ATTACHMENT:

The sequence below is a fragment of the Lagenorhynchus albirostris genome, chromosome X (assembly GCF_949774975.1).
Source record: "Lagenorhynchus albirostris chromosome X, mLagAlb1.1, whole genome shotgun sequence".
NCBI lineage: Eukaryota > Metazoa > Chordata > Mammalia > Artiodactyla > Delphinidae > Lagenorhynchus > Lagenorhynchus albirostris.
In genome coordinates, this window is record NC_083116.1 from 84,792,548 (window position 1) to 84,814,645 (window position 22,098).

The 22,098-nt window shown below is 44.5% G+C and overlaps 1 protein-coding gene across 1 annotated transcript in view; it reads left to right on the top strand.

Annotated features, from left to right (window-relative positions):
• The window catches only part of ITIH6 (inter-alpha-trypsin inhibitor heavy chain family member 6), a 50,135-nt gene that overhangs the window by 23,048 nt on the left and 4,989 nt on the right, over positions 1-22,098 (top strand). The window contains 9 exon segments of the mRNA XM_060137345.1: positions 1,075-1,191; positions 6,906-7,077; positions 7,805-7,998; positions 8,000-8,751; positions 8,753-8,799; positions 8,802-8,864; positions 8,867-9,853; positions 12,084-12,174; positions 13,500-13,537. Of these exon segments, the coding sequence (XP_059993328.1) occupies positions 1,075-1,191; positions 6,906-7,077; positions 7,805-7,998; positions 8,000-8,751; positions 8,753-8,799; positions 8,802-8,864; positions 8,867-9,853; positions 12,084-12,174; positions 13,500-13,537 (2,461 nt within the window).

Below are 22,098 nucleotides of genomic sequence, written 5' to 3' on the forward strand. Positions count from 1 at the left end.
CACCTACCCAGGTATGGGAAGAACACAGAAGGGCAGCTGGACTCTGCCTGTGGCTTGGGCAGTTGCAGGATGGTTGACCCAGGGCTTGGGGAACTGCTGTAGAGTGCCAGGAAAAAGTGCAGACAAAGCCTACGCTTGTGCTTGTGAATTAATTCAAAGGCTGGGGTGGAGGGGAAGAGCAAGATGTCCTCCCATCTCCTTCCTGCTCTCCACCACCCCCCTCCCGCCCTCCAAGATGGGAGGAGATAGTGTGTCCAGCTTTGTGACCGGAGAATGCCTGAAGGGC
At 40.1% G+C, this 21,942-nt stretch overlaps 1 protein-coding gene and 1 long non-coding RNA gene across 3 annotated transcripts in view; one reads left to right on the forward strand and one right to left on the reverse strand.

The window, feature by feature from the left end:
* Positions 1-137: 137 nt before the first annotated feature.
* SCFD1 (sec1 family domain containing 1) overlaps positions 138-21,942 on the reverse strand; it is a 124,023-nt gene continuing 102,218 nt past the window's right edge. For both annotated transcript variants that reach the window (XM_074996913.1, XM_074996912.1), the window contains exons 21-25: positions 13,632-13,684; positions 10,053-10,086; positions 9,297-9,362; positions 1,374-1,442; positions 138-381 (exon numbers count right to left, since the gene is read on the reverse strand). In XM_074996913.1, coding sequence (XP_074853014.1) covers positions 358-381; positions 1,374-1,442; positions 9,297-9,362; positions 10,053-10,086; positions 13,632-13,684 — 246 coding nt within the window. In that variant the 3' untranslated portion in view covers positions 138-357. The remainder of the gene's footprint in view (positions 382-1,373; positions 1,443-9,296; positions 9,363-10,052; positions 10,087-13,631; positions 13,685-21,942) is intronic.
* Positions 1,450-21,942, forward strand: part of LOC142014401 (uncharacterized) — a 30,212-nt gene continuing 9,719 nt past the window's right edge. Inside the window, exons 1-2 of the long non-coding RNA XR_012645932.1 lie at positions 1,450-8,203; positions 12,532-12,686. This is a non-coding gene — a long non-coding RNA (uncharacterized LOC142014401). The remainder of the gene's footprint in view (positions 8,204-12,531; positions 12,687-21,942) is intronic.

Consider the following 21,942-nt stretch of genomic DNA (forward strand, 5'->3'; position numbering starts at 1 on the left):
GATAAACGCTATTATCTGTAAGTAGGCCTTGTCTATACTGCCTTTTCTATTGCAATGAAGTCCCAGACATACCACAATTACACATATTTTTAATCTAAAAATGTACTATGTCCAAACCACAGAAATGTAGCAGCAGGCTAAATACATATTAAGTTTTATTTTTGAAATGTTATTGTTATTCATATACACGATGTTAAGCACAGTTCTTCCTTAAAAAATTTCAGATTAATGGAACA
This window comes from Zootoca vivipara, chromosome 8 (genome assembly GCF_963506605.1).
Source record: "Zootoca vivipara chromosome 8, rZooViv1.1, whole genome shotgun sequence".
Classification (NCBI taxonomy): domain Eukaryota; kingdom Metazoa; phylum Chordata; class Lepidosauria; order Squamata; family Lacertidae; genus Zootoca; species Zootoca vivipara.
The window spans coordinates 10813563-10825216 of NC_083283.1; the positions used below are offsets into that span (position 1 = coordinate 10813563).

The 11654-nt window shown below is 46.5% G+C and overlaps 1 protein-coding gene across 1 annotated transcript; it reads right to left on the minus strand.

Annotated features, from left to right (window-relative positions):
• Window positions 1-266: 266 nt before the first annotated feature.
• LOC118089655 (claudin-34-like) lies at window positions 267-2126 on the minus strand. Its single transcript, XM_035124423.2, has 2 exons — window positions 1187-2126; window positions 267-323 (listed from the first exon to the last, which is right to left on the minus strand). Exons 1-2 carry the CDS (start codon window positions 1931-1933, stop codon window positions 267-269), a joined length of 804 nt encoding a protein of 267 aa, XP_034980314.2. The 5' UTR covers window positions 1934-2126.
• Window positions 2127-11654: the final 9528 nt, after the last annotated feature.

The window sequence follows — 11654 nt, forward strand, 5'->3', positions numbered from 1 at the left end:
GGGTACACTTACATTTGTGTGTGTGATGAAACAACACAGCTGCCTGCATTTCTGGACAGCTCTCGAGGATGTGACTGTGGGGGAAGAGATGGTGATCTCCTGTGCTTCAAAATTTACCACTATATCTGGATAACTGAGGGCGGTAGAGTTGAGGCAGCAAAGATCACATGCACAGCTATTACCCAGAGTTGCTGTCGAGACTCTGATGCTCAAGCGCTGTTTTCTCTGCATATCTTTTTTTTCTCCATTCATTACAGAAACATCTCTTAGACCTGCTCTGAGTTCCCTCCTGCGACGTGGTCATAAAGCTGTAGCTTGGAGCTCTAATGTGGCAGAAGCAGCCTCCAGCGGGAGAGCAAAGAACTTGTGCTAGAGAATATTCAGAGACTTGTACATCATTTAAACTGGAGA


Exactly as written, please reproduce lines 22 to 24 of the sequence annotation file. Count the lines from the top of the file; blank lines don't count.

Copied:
Annotated features, from left to right (window-relative positions):
• Window positions 1-266: 266 nt before the first annotated feature.
• LOC118089655 (claudin-34-like) lies at window positions 267-2126 on the minus strand. Its single transcript, XM_035124423.2, has 2 exons — window positions 1187-2126; window positions 267-323 (listed from the first exon to the last, which is right to left on the minus strand). Exons 1-2 carry the CDS (start codon window positions 1931-1933, stop codon window positions 267-269), a joined length of 804 nt encoding a protein of 267 aa, XP_034980314.2. The 5' UTR covers window positions 1934-2126.